Managing a host broadcasting operation of this magnitude remotely (EPC is not, of course, a Russian based organisation), is a major challenge. “Thanks to our invaluable experience gained from, for example, the IAAF World Championships in Moscow 2013 and the 2015 FIS Alpine World Ski Championships in Vail, EPC is a unique position and capable of delivering high level HB operation without having permanent representation on site.”

These championships are the first in FINA’s history where the main swimming pool for synchro and swimming has been constructed within a football stadium — the Kazan Arena. Three other venues will be used for the championships; the existing Aquatics Palace for the diving events, the temporary Water Polo Arena and, in front of the Kremlin, the open water and high diving venue at the Kazanka River.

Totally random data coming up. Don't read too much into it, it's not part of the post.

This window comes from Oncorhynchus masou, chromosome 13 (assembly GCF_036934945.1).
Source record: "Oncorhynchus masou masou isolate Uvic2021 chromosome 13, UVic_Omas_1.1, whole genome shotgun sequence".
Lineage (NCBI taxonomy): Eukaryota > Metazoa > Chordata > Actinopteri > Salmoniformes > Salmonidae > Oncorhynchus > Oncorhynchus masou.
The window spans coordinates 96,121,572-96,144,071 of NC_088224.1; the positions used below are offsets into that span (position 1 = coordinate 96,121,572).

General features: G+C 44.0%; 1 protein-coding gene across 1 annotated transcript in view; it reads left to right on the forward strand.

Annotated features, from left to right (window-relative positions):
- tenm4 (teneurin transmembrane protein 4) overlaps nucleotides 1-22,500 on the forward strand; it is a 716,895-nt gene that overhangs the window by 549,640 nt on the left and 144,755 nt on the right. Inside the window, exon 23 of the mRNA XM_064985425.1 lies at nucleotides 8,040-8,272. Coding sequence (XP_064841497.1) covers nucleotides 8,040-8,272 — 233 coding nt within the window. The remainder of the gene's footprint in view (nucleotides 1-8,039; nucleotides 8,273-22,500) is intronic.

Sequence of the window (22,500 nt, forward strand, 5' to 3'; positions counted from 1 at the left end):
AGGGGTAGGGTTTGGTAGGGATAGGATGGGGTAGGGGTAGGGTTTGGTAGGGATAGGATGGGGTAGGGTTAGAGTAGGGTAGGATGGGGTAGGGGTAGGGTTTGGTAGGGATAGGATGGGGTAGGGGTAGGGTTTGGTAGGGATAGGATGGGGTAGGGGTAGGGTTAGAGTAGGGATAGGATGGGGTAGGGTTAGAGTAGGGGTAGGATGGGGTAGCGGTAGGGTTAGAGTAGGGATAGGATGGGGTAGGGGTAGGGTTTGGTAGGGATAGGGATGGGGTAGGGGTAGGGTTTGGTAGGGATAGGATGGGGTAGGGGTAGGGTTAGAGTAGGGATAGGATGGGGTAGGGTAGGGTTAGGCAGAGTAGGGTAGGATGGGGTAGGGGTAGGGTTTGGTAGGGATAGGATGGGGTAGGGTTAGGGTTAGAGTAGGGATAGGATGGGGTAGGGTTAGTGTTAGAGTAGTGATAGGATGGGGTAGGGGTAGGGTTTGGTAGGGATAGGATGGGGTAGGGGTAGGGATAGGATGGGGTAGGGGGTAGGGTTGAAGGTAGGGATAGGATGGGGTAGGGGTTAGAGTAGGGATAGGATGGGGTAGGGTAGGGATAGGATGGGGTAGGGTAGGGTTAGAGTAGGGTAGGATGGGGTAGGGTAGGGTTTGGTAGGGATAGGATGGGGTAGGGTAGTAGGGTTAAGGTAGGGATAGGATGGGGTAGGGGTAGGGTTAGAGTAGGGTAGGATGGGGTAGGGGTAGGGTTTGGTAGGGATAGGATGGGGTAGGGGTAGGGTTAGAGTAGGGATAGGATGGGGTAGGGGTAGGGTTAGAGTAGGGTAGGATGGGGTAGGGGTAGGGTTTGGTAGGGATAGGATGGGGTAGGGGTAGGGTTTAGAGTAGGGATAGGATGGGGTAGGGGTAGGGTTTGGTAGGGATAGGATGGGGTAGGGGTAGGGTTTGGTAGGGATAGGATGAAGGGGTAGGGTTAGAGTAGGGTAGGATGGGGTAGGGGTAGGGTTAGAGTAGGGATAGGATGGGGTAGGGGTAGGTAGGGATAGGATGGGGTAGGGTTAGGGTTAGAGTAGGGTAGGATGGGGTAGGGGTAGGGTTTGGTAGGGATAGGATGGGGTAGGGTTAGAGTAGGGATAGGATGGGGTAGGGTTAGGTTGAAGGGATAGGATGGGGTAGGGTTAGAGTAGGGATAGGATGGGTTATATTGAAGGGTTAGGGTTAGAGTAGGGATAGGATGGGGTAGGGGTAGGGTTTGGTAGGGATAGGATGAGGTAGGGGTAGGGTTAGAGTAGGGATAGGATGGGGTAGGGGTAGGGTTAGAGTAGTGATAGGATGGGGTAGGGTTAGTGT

The venue at Kazanka is a temporary construction and has been especially erected for High Diving competitions. Two towers are installed at the Kazanka River embankment – a 20 metre TV tower sited in front of the High Diving tower.

“The International Broadcast Centre (IBC) will be located in a temporary structure within the Kazan Arena venue and close to the Aquatics Palace,” says Choquard. “In all, we will be serving more than 60 Rights Holder Broadcasters (RHBs).

He goes on, “We have an overall team of 300 people working in all areas, obviously production is the biggest one and we are working together with our colleagues from Spanish television TVE for Swimming and Synchronised Swimming production. Our   Russian partner, Panorama, provides us services for TV-production of Open Water Swimming, High Diving, Diving and Water Polo.